An author who has spent 26 years researching Jack the Ripper believes he’s identified the final resting place of the notorious serial killer.
David Bullock said he regards Thomas Cutbush as the most ‘viable’ Jack the Ripper suspect.
Bullock gained access to Cutbush’s files from his time in Broadmoor psychiatric hospital, which led to him finding the family burial plot in Nunhead Cemetery, where he said he believes Cutbush was laid to rest.
In his book, The Man Who Would Be Jack, Bullock writes:
People always said he died in Broadmoor, but looking at the files I could see he wasn’t buried there.
Ever since I came across Cutbush I’d been trying to find out the beginning and the end of his life and it was a missing piece of the jigsaw.
I found his grave by finding out where his other family members were buried, thinking maybe they were buried in the same place.
Bullock, who works as a PCSO as well as being an author, began researching the Jack the Ripper case 26 years ago as a teenager, according to Southwark News.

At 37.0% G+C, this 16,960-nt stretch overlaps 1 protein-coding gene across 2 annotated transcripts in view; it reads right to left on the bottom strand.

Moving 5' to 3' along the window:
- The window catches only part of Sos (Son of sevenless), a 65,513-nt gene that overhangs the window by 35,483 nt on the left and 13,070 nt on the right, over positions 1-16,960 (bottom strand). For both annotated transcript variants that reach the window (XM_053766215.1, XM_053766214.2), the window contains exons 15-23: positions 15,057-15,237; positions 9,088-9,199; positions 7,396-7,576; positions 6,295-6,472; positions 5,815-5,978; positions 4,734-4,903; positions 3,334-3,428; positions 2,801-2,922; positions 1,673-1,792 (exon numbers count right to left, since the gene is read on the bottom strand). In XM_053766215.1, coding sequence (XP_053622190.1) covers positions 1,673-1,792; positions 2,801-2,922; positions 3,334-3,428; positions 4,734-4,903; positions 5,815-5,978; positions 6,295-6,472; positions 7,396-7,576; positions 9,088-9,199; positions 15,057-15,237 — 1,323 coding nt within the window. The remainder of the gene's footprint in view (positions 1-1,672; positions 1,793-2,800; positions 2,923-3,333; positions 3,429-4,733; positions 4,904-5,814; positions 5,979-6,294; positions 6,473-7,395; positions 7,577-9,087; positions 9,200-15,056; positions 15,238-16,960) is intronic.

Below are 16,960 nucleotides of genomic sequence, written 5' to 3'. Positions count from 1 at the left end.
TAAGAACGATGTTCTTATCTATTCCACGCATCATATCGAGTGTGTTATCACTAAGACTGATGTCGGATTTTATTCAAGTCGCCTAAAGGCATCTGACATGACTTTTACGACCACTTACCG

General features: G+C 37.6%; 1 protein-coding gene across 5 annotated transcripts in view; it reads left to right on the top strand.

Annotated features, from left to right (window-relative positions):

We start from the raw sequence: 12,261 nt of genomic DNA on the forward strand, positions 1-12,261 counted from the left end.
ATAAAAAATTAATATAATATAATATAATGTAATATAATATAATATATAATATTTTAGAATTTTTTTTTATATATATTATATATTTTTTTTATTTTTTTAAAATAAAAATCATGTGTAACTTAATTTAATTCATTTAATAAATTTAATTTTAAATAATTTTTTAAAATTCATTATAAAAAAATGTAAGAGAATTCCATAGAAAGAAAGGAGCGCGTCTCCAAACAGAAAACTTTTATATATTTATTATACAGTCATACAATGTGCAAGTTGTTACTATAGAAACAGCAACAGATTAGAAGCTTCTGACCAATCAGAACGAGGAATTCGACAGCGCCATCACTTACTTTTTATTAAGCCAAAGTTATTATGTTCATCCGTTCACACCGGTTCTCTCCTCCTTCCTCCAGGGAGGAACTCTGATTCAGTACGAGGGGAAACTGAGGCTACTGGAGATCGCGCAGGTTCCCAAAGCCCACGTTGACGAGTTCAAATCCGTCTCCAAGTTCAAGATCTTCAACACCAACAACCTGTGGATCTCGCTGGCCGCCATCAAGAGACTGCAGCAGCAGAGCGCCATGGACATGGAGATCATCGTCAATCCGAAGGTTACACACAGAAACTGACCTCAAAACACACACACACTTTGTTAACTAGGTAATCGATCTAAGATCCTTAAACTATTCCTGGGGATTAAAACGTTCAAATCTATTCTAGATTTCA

Jack the Ripper is believed to have killed five prostitutes in the Whitechapel area of London in 1888 – he was never identified.
Bullock said more than one hundred suspects have been named over the years, but only a few of those are viable once you ‘break them down’:
When you look at the criteria of what makes a viable suspect there are five or six boxes you need to tick.
Cutbush ticks them all – he worked in Whitechapel at the time and knew the area like the back of his hand.
He had a hatred towards prostitutes and his family and friends believed he was linked to this because he had an obsession with medicine, surgery and anatomy.
[Cutbush] studied medical books and drew pictures of mutilation and would tell people he was a doctor when he wasn’t.
He associated with prostitutes – this has been confirmed by his family – and he believes he contracted a disease from one of them and because he thought he was a doctor, he self-medicated and over self-medicated – ending up with a disfigurement.
He was arrested in 1891 for attacking two women and the series of murders stopped.
Bullock said he ‘remained unbiased’ while carrying out his research and didn’t ‘cherry pick the evidence to suit’.
His book, The Man Who Would Be Jack, took ten years to write and is available to buy now.